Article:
Back in February 2020 (aka The Before Times), I visited my in-laws who had moved to the Dallas metro area the previous summer. I had never been to Texas, much less Dallas, so I was excited to see the city.
It was…something. Not good or bad, just different. The vibes there were really strange. The weather was weird (somehow hot and cold simultaneously). It felt like someone used hundred dollar bills to paper over cardboard boxes and sterile, charmless buildings. But it still had a soul, if a weird one.
I don’t have much feeling towards the Dallas Cowboys, being a Ravens fan. But they’re certainly one of the most influential sports teams in American history. After leaving Dallas, I found this book randomly at a Barnes and Noble that advertised both the history of the team and the city. It had good reviews so I decided to give it a whirl.
This definitely gave me what I wanted, particularly the first 400-500 pages. I learned a lot about the founding of the Cowboys franchise, much of which I didn’t know, along with the history of the city of Dallas. I enjoyed it. Joe Nick Patoski has a smooth writing style and despite the books length, it was easy to read, fact-laden without being too heavy.
But the book suffers in the back half as Patoski basically glosses over the highlights of the Jerry Jones era and nothing more. Granted, all of it is of recent memory and much of it was covered in Jeff Pearlman’s excellent Boys Will Be Boys. But it felt like it ran out of steam once it came time to cover those 90s Super Bowl teams.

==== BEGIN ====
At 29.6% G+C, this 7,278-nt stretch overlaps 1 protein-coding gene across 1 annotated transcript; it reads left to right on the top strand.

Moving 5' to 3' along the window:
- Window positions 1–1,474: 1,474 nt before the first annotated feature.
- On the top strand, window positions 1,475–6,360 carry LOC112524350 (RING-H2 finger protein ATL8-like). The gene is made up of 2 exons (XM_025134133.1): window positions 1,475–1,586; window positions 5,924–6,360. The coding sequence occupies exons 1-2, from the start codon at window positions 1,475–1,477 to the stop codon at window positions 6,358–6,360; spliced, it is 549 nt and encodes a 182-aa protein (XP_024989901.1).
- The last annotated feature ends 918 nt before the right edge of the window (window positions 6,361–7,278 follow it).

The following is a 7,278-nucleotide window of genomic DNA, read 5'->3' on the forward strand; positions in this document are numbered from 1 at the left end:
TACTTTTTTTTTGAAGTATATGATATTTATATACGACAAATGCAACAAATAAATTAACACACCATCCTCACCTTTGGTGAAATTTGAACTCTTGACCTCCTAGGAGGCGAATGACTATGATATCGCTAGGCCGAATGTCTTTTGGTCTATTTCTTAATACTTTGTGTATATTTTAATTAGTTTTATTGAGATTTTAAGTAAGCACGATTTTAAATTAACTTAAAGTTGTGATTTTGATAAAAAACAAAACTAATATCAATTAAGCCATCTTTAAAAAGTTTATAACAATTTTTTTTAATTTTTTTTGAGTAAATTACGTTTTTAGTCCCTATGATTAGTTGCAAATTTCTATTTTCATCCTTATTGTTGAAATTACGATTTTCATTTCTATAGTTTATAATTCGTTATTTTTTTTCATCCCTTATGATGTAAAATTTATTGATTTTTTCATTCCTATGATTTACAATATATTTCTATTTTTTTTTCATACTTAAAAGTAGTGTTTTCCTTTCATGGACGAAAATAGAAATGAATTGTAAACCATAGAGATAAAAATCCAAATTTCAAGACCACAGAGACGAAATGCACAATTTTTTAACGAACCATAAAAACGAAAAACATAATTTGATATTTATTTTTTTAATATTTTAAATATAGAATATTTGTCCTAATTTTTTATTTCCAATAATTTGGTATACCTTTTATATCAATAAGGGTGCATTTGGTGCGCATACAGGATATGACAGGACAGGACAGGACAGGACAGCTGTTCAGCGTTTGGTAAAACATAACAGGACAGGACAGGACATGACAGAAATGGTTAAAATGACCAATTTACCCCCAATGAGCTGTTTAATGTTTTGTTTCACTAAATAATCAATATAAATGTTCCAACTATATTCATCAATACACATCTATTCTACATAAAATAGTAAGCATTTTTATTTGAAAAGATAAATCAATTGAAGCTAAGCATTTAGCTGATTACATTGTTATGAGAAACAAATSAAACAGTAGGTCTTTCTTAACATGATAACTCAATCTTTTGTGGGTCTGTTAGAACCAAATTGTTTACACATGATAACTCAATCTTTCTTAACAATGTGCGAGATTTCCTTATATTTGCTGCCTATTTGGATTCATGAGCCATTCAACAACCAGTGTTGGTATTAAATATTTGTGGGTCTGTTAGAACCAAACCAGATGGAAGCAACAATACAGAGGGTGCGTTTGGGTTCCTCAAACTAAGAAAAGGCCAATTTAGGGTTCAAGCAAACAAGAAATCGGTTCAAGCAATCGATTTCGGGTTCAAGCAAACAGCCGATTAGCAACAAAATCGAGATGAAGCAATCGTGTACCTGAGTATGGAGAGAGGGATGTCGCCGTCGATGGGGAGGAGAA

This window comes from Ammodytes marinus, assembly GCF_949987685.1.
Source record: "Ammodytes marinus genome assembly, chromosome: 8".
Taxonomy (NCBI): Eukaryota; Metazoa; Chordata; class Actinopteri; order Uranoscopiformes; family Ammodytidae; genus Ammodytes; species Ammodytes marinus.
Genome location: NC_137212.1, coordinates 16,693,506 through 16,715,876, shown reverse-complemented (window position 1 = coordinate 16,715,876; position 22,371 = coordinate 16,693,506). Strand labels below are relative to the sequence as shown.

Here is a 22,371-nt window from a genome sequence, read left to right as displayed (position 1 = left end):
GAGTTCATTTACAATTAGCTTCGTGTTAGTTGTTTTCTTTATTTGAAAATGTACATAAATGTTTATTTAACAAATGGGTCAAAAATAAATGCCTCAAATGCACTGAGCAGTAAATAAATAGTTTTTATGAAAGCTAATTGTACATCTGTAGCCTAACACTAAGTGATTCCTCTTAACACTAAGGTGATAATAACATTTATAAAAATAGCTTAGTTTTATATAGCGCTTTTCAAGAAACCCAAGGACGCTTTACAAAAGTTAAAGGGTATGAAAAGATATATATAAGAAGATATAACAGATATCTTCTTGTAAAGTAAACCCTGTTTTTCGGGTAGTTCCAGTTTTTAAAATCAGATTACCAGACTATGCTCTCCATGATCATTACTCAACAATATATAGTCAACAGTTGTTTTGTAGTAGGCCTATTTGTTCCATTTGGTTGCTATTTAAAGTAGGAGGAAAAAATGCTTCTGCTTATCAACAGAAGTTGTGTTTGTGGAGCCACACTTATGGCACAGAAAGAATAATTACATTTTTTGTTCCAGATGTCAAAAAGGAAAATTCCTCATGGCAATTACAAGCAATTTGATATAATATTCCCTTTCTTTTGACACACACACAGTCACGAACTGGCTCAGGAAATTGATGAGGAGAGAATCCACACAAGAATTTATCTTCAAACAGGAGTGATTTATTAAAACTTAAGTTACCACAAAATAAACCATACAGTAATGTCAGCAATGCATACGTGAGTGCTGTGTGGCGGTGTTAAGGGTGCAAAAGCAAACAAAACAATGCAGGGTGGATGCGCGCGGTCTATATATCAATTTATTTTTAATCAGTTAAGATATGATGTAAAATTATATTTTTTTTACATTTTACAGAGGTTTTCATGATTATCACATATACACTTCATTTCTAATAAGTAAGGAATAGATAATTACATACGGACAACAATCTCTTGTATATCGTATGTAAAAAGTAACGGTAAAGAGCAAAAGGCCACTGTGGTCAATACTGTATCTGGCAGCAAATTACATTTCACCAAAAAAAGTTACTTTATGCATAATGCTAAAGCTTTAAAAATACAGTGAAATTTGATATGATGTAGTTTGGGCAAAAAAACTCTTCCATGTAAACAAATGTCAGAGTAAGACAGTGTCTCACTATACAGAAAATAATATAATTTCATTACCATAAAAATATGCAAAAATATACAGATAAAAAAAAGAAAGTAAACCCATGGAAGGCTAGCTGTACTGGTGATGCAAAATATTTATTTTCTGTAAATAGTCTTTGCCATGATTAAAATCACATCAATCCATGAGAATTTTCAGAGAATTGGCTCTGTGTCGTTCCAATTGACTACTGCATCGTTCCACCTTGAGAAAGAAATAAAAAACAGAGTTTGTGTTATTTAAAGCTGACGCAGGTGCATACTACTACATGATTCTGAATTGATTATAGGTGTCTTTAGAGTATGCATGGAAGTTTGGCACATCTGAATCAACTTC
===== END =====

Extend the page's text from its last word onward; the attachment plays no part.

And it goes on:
Also, I don’t have time to go into all of the errors, but there are a lot. Some of them glaring, such as claiming Vince Lombardi was still coaching the Packers after the Ice Bowl and that Herschel Walker was a back-up wide receiver. Patoski’s knowledge of football seemed to be slightly limited for a book that was about football.
Also, while Patoski does cover the racism in the city’s history, he still falls into racist patterns as a writer. He refers to one Black player as “articulate”, a famously racist condescension that white writers use to describe Black folks who presumably don’t use AAVE. He also goes into deep detail with every Black player who had legal issues, while ignoring or barely mentioning Jerry Jones’, as well as others.
Still, if you, like I once did, have a niche where you want to learn about a team and a city, this book accomplishes your goal. But be sure to read Pearlman’s book as soon as your done.